Neurotensin (NT) is a tridecapeptide that was first isolated from the central nervous system but subsequently was found to be present in the gastrointestinal tract and in the circulation. It is synthe-sized as part of a larger precursor that also contains neuromedinN, a six-amino-acid NT-like peptide.
In the brain, processing of the precursor leads primarily to the formation of NT and neuromedin N; these are released together from nerve endings. In the gut, processing leads mainly to the formation of NT and a larger peptide that contains the neurome-din N sequence at the carboxyl terminal. Both peptides are secreted into the circulation after ingestion of food. Most of the activity of NT is mediated by the last six amino acids, NT(8-13).
Like many other neuropeptides, NT serves a dual function as a neurotransmitter or neuromodulator in the central nervous sys-tem and as a local hormone in the periphery. When administered centrally, NT exerts potent effects including hypothermia, anti-nociception, and modulation of dopamine and glutamate neu-rotransmission. When administered into the peripheral circulation, it causes vasodilation, hypotension, increased vascular permeabil-ity, increased secretion of several anterior pituitary hormones, hyperglycemia, inhibition of gastric acid and pepsin secretion, and inhibition of gastric motility. It also exerts effects on the immune system.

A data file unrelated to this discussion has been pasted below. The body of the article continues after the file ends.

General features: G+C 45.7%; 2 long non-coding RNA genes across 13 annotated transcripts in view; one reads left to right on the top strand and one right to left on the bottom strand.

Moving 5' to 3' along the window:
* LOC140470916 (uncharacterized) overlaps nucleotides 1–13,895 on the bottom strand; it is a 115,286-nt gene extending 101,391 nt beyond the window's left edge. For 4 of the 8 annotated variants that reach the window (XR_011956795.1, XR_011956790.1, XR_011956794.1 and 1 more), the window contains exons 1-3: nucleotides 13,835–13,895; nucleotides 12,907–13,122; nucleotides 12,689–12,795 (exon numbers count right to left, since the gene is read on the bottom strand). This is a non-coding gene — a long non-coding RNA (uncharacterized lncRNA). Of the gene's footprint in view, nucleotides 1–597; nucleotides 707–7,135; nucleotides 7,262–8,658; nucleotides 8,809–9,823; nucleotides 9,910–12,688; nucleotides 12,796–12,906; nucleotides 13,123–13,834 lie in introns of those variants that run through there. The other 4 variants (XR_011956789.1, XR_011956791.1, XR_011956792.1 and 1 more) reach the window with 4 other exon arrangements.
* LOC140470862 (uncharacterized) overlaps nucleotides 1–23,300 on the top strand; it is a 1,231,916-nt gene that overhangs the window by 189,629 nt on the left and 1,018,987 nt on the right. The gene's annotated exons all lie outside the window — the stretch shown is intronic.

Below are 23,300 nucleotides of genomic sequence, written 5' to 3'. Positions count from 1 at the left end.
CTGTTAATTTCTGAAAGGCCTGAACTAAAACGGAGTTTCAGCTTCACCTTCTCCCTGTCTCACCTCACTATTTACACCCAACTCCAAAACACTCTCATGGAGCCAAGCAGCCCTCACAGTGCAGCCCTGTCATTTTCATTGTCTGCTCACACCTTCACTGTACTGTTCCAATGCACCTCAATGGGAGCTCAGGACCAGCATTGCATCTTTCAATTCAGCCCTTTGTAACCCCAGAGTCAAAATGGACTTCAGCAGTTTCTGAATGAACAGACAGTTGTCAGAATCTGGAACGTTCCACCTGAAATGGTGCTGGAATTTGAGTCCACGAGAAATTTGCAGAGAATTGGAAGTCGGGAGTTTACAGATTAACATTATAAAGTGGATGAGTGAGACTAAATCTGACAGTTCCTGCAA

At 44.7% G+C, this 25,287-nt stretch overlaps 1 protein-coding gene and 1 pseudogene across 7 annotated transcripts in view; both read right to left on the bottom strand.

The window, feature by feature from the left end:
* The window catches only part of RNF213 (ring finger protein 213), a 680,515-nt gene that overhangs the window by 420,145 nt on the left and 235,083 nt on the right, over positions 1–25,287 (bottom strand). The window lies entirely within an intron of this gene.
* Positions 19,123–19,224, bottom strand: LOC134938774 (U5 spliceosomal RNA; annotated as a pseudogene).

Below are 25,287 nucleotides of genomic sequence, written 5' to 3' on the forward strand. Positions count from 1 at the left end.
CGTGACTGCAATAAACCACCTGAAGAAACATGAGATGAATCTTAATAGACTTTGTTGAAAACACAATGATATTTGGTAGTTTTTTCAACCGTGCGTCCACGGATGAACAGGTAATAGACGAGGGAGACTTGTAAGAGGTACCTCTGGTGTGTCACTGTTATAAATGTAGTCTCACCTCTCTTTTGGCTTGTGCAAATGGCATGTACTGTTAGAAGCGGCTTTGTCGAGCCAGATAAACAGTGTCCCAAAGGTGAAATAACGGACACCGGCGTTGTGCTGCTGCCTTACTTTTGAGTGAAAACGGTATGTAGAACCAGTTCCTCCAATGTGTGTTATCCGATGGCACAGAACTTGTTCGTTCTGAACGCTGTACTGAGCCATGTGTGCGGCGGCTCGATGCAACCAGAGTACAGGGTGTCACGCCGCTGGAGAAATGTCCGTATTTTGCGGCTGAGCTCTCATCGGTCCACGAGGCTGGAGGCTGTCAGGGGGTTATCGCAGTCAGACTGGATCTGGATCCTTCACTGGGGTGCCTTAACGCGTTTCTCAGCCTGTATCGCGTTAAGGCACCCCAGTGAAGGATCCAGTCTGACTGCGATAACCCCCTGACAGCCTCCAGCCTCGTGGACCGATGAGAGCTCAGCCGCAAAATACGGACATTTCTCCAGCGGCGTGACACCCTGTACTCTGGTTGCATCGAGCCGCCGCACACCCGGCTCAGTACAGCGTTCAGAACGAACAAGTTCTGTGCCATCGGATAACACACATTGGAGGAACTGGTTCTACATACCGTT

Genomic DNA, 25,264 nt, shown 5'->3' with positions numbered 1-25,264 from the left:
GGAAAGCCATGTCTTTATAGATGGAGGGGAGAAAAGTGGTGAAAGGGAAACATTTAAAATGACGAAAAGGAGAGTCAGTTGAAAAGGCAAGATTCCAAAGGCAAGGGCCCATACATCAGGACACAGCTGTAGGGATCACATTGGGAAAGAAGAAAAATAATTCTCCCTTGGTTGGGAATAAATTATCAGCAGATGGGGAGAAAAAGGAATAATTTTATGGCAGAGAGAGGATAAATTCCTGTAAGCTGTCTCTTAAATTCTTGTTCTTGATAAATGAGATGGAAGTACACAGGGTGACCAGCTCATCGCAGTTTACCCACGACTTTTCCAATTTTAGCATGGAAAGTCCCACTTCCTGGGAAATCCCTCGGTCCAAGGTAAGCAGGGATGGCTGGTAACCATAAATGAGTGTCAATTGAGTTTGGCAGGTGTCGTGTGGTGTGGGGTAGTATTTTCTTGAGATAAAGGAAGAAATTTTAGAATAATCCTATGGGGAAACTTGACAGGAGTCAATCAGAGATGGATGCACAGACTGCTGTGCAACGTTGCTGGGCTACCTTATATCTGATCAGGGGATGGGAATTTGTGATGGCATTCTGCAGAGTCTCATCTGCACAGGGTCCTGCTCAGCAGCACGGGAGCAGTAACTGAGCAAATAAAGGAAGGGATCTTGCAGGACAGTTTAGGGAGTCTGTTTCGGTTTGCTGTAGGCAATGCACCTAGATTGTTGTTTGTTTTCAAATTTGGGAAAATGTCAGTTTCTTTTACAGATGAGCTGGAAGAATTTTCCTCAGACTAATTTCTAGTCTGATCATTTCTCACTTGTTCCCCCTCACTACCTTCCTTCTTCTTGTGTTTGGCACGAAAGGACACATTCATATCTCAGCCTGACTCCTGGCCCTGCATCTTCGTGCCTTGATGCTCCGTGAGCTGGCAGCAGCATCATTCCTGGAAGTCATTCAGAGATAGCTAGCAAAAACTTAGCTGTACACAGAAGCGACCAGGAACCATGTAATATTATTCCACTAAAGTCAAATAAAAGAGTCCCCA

In the central nervous system, there are close associations between NT and dopamine systems, and NT may be involved in clinical disorders involving dopamine pathways such as schizophre-nia, Parkinson’s disease, and drug abuse. Consistent with this, it has been shown that central administration of NT produces effects in rodents similar to those produced by antipsychotic drugs. the NTR3 receptor is a single transmembrane domain protein that belongs to a family of sorting proteins.
NT receptor agonists that cross the blood-brain barrier, all peptide analogs of NT(8-13), have been developed. Conversely, NT receptors can be blocked with the nonpeptide antagonists SR142948A and meclinertant (SR48692). SR142948A is a potent antagonist of the hypothermia and analgesia produced by centrally administered NT. It also blocks the cardiovascular effects of sys-temic NT. The development of drugs that selectively target or block NT receptors has resulted in potential therapeutic agents for the treatment of schizophrenia and Parkinson’s disease, as well as drug abuse.